Cliffs Natural Resources (CLF), the largest producer of iron ore pellets in the United States, has seen its stock price steadily decline since closing at just under $100/share in July of 2011. However that decline turned into a tailspin in early February after the company said it would slash its dividend and sell more stock to pay down debt.
Earnings Impacted by Lower Iron Ore Prices
The company had reported its earnings the day before, recording a $1.6 billion loss in the final quarter of 2012. This news was not all that surprising as the company had pre-announced it was taking the write downs after demand for iron ore slumped in the fourth quarter. Excluding charges, Cliffs made $493 million in full-year adjusted earnings - down 69% from the $1.6 billion earned in 2011.
Dividend Slashed/Shares Issued
However when the company announced, just a day later, that it was also slashing the quarterly dividend by 76% to $.15/share from $.625/share, as well as issuing nine million more shares of common stock and 27M depositary shares to help shore up its balance sheet, the share price….wait for it…fell off a cliff, losing more than 20% in value in a single day.
Management acknowledged that poor prices in iron ore has forced it to reconsider all of its projects and expenses and it determined that it needed to preserve cash in order to better withstand volatile swings in commodity prices. Thus, it was only prudent to cut the dividend. It's hard to argue with logic like that, but for those that had purchased the stock for its yield, the argument offers little solace.
To be sure, for nearly a year from September of 2011 through September of 2012 iron ore prices had declined from around $125-$150 a ton to $100/ton. Since it costs the company a little more than $60 per metric ton just to get it out of the ground, the price decline in iron ore has had a very real impact on the margins and profitability of the company.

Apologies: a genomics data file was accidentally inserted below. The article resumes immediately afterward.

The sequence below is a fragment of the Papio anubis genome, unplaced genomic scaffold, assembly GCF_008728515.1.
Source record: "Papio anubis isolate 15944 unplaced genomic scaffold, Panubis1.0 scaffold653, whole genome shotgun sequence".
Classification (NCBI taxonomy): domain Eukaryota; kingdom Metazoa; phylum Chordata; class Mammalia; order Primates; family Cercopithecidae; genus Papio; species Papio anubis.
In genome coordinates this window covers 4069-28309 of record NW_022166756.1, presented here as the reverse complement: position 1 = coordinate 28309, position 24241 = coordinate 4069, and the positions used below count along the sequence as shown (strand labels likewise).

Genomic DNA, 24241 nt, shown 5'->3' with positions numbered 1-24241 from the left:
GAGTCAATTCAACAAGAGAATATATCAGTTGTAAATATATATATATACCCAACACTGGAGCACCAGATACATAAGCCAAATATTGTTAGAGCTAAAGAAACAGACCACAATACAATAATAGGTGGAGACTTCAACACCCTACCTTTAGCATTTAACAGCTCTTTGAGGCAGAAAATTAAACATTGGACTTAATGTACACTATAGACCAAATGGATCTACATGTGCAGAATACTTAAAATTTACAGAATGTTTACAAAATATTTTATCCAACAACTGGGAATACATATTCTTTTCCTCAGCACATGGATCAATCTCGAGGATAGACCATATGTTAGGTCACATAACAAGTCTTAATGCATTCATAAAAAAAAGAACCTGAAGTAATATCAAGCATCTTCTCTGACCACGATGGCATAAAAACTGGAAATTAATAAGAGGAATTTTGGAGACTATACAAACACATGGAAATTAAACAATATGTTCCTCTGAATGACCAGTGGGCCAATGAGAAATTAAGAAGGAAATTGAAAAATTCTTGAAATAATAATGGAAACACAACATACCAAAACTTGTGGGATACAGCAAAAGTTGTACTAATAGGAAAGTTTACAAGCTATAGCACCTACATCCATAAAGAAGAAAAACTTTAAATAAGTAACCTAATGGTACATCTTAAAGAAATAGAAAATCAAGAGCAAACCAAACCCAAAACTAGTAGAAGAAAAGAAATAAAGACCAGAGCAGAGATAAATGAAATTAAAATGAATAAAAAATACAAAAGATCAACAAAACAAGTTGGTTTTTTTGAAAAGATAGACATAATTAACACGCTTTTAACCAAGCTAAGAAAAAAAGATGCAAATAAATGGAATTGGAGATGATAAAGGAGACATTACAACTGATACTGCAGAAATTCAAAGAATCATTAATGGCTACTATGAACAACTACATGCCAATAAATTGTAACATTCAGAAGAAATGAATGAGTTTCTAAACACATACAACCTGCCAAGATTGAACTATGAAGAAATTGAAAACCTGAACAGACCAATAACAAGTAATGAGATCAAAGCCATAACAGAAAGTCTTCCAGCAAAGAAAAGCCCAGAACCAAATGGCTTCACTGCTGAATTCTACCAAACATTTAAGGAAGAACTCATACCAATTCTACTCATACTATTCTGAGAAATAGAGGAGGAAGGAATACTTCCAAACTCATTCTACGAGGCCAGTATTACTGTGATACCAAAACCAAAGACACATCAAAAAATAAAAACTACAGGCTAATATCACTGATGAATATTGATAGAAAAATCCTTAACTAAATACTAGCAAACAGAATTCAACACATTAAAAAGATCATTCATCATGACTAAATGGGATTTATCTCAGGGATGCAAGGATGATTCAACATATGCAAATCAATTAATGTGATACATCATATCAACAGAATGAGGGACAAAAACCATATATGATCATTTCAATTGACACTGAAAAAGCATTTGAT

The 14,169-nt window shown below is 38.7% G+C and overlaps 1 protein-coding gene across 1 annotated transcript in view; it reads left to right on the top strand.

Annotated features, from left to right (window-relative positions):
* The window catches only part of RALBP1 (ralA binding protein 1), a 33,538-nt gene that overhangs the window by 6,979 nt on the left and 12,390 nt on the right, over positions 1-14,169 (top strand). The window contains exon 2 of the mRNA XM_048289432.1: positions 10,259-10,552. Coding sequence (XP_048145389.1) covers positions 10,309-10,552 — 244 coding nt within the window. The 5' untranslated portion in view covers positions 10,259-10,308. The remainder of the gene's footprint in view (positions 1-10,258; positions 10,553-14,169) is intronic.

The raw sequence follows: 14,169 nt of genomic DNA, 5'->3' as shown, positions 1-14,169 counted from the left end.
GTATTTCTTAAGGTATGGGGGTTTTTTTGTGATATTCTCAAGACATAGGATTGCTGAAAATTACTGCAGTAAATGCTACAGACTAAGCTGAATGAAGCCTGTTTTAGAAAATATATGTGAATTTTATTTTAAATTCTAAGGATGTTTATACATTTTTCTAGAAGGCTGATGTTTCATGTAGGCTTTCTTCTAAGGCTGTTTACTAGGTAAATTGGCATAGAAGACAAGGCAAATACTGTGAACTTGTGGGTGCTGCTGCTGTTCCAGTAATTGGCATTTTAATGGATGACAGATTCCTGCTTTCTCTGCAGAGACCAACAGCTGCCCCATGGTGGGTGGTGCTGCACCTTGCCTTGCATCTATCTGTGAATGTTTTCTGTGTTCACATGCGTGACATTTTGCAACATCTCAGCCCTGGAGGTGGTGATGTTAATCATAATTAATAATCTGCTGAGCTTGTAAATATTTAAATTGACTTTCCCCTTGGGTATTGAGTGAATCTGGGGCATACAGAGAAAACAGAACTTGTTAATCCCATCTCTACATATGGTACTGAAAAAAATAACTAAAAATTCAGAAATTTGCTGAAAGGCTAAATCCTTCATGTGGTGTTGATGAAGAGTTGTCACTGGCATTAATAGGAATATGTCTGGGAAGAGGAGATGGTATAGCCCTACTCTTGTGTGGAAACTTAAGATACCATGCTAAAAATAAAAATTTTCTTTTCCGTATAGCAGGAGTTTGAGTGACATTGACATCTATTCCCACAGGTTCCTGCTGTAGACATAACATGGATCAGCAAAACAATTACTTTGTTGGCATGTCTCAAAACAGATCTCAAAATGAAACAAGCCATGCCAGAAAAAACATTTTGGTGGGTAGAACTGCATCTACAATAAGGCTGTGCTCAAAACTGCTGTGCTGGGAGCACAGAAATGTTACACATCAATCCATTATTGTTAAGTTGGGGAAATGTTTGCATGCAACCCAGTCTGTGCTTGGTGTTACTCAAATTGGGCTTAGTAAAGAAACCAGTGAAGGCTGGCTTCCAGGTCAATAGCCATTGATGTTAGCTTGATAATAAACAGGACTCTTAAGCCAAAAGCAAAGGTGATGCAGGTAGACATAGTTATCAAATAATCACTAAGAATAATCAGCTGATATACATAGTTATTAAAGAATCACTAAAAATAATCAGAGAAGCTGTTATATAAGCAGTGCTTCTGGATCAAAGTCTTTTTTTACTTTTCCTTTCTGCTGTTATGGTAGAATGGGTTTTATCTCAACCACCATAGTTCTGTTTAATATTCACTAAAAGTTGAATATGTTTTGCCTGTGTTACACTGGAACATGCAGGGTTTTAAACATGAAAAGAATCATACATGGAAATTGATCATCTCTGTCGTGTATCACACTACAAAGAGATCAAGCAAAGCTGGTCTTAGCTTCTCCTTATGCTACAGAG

Suffice it to say that in a very large sense, the financial health of Cliffs is tied to the price of iron ore. You can see, from the chart below that, until recently, the price of iron ore and the price of CLF were closely correlated.
Iron Ore Spot Price (Any Origin) data by YCharts
However, as Spot Prices in Iron ore have rebounded somewhat back to the $150/ton level before puling back here lately, CLF continued its downward momentum creating a large disparity. This disparity started with the release of its disappointing 3rd-quarter results and then continued on the pre-announcement of the impairment charge and finally has been exacerbated by the dividend cut and capital raise.
But the bad news, it seems, just keeps coming. This past Monday the stock slumped an additional 5.8% on news that China, which is Cliffs' largest market, was taking steps to slow growth even further. If true, this would have the effect of putting a damper on already sluggish demand.
Let's Make a Deal?
In addition, recent reports from Bloomberg (here) indicate that China is creating large mining companies that will be able to compete with global mining conglomerates for acquisitions of foreign companies. With it's heavy debt load and declining stock price, Cliffs may indeed, be seen by the Chinese as a takeover candidate.
Don't Try to Catch a Falling Knife
There's an old saying, "don't try to catch a falling knife." Cliffs Natural Resources is still falling and I'm in no particular hurry to step in and try to catch a bottom. Not withstanding any takeover possibilities, which would be premature to speculate on at this point, and the fact that iron ore prices have rebounded nicely and should provide some attractive leverage for the company going forward, CLF is a ticker that I'm going to steer clear of right now.
Two Big "Ifs"
Having said that, Cliffs is definitely on my "Watch List". If economic conditions in China continue to improve, and if iron ore prices don't significantly weaken again, Cliffs Natural Resources should be positioned to quickly get back on the track to profitability and I want to be ready when it does.